The judge also questioned whether a CHRB investigation can remain closed to the public forever, comparing it to a police probe.Murphy said she would prefer to allow the judge to make the call. "We have the two files for in-camera review," she said. "They will determine whether the documents exist and whether there is an investigation."Riverside attorney Lisa Carlson, representing Rowe, said she felt the hearing went well.Monteleone settled a lawsuit filed in Las Vegas with horse owners Joseph Hirshfeld and Ron Holguin, who alleged the trainer defrauded them in the purchase and training of two European Thoroughbreds. The suit was closed on Feb. 3 in a Nevada district court after it was settled for an undisclosed amount.A default judgement of $635,000 was entered against Monteleone several months before the two sides negotiated the settlement.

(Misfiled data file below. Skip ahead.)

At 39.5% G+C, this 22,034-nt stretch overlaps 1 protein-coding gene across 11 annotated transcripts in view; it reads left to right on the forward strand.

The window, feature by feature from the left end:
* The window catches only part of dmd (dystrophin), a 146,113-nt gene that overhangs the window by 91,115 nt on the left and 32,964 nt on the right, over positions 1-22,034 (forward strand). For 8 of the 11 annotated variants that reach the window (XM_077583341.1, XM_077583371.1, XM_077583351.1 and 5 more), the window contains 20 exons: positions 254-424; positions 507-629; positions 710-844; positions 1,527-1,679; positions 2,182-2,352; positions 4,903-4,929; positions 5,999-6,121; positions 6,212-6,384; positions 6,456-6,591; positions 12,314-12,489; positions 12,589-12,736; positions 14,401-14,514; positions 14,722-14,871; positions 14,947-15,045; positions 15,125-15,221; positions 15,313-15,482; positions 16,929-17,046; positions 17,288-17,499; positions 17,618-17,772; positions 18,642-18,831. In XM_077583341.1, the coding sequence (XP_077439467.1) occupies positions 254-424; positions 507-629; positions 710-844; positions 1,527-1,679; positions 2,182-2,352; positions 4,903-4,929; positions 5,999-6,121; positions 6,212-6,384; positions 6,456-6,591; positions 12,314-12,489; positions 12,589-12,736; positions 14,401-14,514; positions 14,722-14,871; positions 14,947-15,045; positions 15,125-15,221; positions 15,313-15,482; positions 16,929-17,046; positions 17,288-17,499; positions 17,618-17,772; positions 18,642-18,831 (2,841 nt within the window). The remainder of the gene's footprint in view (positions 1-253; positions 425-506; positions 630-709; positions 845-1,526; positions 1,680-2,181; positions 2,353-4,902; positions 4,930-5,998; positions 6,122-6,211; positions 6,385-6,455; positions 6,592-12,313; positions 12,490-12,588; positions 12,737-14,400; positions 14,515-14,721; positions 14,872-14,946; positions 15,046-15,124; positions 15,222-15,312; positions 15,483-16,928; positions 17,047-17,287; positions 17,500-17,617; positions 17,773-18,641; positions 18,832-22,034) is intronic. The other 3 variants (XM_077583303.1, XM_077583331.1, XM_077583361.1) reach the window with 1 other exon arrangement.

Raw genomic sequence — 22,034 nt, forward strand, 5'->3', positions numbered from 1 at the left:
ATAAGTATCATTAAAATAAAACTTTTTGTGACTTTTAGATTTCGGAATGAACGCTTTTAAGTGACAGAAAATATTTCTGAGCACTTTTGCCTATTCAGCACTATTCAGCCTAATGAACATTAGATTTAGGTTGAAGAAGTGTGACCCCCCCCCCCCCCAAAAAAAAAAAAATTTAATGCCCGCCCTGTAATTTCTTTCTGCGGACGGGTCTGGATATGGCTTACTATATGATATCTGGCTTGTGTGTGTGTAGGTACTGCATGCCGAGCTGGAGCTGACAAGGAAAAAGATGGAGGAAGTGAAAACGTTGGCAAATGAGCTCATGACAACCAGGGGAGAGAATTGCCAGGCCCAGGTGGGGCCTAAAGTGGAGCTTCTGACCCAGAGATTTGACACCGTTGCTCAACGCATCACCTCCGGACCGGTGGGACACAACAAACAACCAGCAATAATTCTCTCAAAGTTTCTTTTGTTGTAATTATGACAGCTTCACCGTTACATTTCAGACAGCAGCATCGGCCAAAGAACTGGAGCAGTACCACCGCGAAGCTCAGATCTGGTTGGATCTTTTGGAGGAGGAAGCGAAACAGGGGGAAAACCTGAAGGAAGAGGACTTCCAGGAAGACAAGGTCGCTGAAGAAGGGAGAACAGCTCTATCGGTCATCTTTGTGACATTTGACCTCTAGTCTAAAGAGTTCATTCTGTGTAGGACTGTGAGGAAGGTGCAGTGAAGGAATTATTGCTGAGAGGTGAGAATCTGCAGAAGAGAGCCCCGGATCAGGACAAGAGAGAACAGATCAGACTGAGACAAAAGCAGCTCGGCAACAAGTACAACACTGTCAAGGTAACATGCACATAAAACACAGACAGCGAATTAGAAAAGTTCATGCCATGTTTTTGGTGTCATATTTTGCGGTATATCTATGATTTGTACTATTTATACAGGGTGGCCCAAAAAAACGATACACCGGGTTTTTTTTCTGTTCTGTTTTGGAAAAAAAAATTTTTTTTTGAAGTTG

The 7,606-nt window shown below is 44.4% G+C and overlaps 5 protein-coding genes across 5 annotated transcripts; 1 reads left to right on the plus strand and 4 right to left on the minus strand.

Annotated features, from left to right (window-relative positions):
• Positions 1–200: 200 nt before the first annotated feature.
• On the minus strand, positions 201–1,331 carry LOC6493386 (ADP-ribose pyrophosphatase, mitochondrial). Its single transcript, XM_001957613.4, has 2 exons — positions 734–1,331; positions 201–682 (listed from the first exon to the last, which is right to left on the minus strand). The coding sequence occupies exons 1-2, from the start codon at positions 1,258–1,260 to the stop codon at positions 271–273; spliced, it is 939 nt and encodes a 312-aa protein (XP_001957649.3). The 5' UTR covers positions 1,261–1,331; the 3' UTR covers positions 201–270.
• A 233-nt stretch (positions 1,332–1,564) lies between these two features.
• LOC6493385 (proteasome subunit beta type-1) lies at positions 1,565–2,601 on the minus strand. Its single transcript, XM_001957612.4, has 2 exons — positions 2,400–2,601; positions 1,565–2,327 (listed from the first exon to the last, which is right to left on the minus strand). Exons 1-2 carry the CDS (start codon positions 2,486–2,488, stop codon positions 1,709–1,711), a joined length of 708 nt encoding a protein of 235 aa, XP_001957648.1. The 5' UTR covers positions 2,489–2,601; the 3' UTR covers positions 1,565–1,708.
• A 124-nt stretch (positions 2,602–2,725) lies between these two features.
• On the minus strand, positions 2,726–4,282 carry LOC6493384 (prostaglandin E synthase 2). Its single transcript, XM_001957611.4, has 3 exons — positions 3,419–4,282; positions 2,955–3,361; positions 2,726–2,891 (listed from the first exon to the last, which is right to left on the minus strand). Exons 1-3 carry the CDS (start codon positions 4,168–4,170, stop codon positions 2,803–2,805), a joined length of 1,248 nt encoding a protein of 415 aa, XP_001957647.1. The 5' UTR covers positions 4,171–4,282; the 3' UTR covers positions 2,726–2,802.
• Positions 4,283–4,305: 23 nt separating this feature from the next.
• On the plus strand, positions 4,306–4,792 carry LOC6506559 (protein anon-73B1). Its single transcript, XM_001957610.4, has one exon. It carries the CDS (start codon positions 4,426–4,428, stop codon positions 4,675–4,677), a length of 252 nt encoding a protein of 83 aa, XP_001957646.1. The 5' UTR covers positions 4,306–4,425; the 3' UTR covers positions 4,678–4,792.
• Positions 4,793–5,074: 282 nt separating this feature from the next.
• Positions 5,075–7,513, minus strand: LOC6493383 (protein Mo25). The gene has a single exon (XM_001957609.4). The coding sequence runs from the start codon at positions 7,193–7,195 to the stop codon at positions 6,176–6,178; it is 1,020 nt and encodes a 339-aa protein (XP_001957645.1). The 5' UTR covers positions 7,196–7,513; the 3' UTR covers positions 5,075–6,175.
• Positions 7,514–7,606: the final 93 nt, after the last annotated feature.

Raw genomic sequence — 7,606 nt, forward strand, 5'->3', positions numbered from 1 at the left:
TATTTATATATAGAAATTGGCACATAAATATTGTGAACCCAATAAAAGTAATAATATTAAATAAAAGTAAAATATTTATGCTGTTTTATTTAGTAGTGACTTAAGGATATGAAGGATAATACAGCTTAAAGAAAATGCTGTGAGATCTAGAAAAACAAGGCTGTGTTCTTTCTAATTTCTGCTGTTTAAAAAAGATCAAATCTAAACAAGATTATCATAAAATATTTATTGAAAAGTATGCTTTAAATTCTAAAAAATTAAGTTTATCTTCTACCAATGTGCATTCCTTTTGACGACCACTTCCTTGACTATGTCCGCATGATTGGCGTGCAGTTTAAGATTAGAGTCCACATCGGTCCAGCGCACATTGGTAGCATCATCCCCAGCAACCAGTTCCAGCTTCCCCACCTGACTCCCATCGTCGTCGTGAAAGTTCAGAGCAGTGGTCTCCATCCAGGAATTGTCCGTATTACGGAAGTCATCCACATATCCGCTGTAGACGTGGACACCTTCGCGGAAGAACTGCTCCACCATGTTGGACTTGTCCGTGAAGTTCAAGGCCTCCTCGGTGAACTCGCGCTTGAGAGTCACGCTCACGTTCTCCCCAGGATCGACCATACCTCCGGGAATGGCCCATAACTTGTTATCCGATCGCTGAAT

California Horse Racing Board documents pertaining to an investigation of trainer Frank Monteleone were turned over June 17 to a Sacramento judge who will determine if the files should be protected from a Public Records Act request.Sacramento County Superior Court Judge Raymond M. Cadei set resumption of the case for July 15 after he has reviewed the documents, which horse owner Mary Frances Rowe believes include a secret agreement between Monteleone and former CHRB executive director Roy Wood Jr. Cadel indicated he could rule before that date.Rowe, of Hemet, wants the court to force the CHRB to produce records of its dealings with Monteleone, who was a defendant in a civil fraud case that was settled earlier this year. The Monteleone case was originally investigated by the CHRB in 1997, but the board has yet to take action. Rowe contends it is because an agreement was struck between Wood and Monteleone that protected the trainer from action against his license in exchange for information on the backstretch activities of other trainers. Such an agreement, Rowe believes, violated the public trust and was illegal.To date, the CHRB has refused to acknowledge the agreement exists. If it does exist, however, the board argues that it is protected from release to the public as part of an investigatory or security file.Cadei said he was confused by the CHRB's position. "The board has a duty to identify the records for the public" under the PRA, he said."The board is in a difficult spot," Christine Murphy, a deputy attorney general representing the CHRB, told Cadei. "If the board was to admit such a document exists, it will be revealing the contents of the document."